Empiricism, ethics and orthodox economic theory: what is the appropriate basis for decision-making in the health sector?

Soc Sci Med. 2005 Jan;60(2):265-75. doi: 10.1016/j.socscimed.2004.04.034.


Economics is commonly defined in terms of the relationship between people's unlimited wants and society's scarce resources. The definition implies a central role for an understanding of what people want, i.e. their objectives. This, in turn, suggests an important role for both empirical research into people's objectives and debate about the acceptability of the objectives. In contrast with this expectation, economics has avoided these issues by the adoption of an orthodoxy that imposes objectives. However evidence suggests, at least in the health sector, that people do not have the simple objectives assumed by economic theory. Amartya Sen has advocated a shift from a focus on "utility" to a focus on "capabilities" and "functionings" as a way of overcoming the shortcomings of welfarism. However, the practicality of Sen's account is threatened by the range of possible "functionings", by the lack of guidance about how they should be weighted, and by suspicions that they do not capture the full range of objectives people appear to value. We argue that "empirical ethics", an emerging approach in the health sector, provides important lessons on overcoming these problems. Moreover, it is an ethically defensible methodology, and yields practical results that can assist policy makers in the allocation of resources.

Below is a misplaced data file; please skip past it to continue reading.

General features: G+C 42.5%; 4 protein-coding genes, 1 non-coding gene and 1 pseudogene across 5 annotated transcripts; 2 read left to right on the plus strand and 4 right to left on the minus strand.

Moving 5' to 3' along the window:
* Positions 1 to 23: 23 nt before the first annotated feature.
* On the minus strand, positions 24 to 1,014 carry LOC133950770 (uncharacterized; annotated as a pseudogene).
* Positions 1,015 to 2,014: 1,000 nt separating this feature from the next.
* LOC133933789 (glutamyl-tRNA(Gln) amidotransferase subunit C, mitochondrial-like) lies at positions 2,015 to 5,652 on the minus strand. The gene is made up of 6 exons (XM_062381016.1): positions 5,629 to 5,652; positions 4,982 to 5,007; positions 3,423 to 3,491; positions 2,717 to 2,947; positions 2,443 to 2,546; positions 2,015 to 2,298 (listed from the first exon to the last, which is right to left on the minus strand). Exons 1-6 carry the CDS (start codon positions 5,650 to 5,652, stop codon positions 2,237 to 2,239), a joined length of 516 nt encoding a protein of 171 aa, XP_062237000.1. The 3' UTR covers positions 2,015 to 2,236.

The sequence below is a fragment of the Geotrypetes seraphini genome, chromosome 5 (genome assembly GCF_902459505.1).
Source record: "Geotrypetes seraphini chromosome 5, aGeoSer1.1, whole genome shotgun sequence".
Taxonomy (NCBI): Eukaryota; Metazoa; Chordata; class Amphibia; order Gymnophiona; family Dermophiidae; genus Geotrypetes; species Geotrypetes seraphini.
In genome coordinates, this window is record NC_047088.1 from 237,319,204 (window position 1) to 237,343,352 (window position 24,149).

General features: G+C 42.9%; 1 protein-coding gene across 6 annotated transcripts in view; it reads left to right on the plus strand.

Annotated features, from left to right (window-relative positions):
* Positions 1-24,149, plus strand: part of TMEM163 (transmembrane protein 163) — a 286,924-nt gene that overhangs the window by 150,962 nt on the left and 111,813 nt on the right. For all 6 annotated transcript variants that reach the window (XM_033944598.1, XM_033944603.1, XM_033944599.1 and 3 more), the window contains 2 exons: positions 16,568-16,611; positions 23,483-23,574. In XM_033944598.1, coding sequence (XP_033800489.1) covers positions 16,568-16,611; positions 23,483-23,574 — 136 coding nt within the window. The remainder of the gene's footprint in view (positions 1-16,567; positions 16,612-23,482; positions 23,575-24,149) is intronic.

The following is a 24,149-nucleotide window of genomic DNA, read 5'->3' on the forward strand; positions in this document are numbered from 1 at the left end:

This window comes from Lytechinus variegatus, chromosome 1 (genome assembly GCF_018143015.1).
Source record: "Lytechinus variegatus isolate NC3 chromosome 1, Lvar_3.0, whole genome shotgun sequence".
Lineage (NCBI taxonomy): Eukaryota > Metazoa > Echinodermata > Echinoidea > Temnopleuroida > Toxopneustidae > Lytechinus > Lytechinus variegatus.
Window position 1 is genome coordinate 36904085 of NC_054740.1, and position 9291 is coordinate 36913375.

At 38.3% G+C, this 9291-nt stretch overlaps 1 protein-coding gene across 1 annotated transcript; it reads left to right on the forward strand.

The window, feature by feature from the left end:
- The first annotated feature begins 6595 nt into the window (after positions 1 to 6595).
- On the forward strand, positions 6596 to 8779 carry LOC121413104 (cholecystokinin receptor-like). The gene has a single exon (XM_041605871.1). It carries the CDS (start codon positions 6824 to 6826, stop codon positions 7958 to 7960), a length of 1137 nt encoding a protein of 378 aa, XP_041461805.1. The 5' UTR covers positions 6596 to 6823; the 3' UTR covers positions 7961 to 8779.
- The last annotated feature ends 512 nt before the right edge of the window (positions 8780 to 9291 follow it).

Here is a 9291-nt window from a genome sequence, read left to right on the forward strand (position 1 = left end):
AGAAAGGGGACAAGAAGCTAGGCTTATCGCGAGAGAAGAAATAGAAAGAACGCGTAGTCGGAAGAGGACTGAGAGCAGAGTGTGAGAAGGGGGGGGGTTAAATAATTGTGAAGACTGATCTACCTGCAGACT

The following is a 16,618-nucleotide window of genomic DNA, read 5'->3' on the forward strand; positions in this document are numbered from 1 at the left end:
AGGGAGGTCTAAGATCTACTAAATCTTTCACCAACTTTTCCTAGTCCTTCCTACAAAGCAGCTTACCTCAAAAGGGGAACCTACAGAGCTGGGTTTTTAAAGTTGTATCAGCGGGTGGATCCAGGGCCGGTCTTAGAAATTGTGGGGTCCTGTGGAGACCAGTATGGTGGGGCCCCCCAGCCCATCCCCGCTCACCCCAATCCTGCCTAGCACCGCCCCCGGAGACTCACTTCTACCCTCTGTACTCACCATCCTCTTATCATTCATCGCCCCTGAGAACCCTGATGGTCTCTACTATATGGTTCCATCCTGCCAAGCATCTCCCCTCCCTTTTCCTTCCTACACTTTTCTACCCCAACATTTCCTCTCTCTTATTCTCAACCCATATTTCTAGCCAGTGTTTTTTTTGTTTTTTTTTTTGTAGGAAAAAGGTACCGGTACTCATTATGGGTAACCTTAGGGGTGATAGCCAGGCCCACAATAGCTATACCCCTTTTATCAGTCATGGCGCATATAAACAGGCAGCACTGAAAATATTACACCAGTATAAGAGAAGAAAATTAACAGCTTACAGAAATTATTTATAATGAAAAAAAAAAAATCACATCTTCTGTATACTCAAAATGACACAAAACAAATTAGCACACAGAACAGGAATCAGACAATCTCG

MeSH terms

  • Activities of Daily Living
  • Age Factors
  • Attitude to Health*
  • Cost-Benefit Analysis
  • Decision Making, Organizational*
  • Empirical Research
  • Health Care Rationing / economics*
  • Health Care Rationing / ethics*
  • Health Care Sector
  • Health Priorities / economics
  • Health Priorities / ethics
  • Humans
  • Models, Economic
  • Quality of Life
  • Social Justice*
  • Social Welfare / economics*